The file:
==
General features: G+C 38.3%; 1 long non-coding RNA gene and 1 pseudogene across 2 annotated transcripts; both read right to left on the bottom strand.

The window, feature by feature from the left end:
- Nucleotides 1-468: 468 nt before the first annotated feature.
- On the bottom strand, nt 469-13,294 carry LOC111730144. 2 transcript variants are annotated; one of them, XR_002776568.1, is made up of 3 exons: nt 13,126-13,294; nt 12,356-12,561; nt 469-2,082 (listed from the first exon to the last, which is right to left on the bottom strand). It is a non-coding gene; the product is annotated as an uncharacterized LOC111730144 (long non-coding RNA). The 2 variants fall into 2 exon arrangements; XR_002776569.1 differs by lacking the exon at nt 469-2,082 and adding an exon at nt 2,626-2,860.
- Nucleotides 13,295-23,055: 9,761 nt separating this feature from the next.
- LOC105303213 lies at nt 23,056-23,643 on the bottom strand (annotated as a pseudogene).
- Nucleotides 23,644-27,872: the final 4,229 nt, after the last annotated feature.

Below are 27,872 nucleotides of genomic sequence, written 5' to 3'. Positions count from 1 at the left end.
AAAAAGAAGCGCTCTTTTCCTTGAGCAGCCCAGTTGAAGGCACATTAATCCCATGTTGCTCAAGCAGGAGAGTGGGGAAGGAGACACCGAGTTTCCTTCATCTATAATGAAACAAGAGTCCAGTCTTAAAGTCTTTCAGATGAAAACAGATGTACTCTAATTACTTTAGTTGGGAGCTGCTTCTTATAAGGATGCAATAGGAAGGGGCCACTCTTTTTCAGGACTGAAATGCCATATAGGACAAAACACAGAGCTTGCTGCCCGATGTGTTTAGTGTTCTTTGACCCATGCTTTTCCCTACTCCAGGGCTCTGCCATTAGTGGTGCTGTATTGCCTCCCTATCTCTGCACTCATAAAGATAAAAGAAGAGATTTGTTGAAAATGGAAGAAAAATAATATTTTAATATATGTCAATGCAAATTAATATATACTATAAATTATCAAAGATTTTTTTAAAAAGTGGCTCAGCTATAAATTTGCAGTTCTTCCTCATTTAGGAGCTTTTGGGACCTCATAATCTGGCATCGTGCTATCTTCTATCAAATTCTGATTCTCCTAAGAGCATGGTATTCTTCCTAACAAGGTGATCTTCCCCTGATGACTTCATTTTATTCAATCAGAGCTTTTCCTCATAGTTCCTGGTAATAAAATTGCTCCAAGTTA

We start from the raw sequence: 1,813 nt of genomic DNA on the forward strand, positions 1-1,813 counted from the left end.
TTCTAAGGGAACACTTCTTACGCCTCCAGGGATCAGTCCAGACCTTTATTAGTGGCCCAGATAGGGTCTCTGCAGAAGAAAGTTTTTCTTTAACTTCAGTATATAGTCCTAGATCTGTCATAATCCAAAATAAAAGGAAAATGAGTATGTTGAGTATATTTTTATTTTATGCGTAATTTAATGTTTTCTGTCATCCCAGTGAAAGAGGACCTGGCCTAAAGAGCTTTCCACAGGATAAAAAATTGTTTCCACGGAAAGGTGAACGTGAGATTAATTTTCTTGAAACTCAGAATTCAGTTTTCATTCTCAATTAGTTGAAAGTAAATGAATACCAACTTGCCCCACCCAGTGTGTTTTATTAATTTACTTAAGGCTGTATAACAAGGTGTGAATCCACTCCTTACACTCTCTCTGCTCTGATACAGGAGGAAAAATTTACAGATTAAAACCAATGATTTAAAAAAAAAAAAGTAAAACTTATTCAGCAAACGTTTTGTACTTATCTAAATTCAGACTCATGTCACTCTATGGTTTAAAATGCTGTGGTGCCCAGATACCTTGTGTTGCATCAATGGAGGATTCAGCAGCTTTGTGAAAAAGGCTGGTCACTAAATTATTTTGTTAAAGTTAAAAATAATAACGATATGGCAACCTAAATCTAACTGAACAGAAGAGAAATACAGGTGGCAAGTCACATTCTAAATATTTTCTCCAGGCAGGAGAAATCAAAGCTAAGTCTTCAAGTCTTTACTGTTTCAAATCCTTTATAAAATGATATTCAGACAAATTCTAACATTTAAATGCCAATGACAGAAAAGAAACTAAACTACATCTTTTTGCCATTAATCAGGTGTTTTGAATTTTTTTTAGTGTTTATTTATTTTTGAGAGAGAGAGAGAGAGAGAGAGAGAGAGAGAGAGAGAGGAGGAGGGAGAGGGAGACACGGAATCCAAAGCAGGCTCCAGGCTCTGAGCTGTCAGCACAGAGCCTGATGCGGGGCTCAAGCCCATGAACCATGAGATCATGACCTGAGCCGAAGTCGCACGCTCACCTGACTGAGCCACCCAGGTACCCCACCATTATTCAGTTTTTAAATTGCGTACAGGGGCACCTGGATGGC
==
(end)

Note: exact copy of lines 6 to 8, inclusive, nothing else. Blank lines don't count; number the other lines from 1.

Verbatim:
- LOC105303213 lies at nt 23,056-23,643 on the bottom strand (annotated as a pseudogene).
- Nucleotides 23,644-27,872: the final 4,229 nt, after the last annotated feature.

Below are 27,872 nucleotides of genomic sequence, written 5' to 3'. Positions count from 1 at the left end.